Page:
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lease of land - replanting obligation by windfarm?

lease of land - replanting obligation by windfarm?

When a developer of a wind farm fells trees in order to install its turbines, it is under a legal obligation (part of planning consent) to replant the trees elsewhere. 

Our client (land owner) has been approached by a developer.  The developer will enter into a 10 year lease with the client.  The developer will pay £x per hectare of land.  The developer needs to plant trees so it undertakes to do so on the land.  After 10 years the lease will lapse and the trees will essentially revert to the client.  The developer has no interest in this, it is a pain in the neck for them but it is a stipulation of the planning consent.

We know that income from commercial forest operations is exempt; however the rent from the land would appear to be taxable in the normal manner.

I am concerned that there is an angle for HMRC to say that the developer is making improvements to the asset (land) under the lease and that we may have a deemed premium.  We estimate that the value of 10 year old trees is £3k per hectare.  On that basis of 100 hectares the client would appear to be getting £300k value from this?

Any thoughts?


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14th Sep 2012 16:17

It's easy for me to say...

... but I think you're worrying unnecessarily.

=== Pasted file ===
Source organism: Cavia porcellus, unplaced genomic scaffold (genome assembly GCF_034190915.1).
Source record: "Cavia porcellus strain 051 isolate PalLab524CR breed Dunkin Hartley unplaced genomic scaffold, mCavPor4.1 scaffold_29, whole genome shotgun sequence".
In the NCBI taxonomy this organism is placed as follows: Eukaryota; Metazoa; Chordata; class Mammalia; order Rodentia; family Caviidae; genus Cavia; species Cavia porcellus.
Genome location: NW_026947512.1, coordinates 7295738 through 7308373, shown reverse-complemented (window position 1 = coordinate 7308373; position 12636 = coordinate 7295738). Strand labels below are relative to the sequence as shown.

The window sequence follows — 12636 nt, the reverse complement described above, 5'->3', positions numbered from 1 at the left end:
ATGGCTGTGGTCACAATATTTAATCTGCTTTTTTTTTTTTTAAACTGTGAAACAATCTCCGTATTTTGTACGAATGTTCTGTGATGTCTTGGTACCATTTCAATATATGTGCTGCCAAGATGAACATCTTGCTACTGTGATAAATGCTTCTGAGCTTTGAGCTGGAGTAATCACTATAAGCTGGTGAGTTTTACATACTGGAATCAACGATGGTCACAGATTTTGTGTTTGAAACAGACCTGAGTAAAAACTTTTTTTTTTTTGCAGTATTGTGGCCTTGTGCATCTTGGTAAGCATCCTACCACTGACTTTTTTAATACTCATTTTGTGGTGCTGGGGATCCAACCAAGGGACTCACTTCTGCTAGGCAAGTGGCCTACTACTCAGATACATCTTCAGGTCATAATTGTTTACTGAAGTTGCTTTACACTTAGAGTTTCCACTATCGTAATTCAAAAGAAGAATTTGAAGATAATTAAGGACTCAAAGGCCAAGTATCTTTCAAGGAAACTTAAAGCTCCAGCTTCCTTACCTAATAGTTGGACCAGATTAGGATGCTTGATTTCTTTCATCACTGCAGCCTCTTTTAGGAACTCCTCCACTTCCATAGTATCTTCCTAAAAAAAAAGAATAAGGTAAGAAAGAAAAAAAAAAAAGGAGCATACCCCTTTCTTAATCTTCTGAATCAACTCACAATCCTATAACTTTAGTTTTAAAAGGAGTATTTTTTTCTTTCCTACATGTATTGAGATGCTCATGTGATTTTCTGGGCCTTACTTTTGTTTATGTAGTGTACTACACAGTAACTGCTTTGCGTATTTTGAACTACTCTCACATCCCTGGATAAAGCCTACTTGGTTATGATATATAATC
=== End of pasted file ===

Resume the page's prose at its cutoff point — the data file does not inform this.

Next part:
The obligation to plant the trees doesn't arise out of the lease.

If I'm your tenant under a short lease, and I choose to improve your property for my own reasons, such that an improved asset reverts to you at the end of the lease, then that's a gratuitous disposition on my part.

If we're unconnected persons and we transacted at arm's length, I can't see that it's anything that makes that anything other than a windfall.

If you dispose of the improved property, then you will have a gain on an appreciated asset without the benefit of the enhancement costs, but that's the worst that can happen in my view.

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By blok
19th Sep 2012 10:20


thanks steve, I seem to be going through a spell at the moment where I am finding problems rather than solving them !

On this particular point, commercially the land owner would not grant the lease (which is at a fairly low annual rent rate) had it not been for the fact that the tenant will improve the value of the land by planting the trees.


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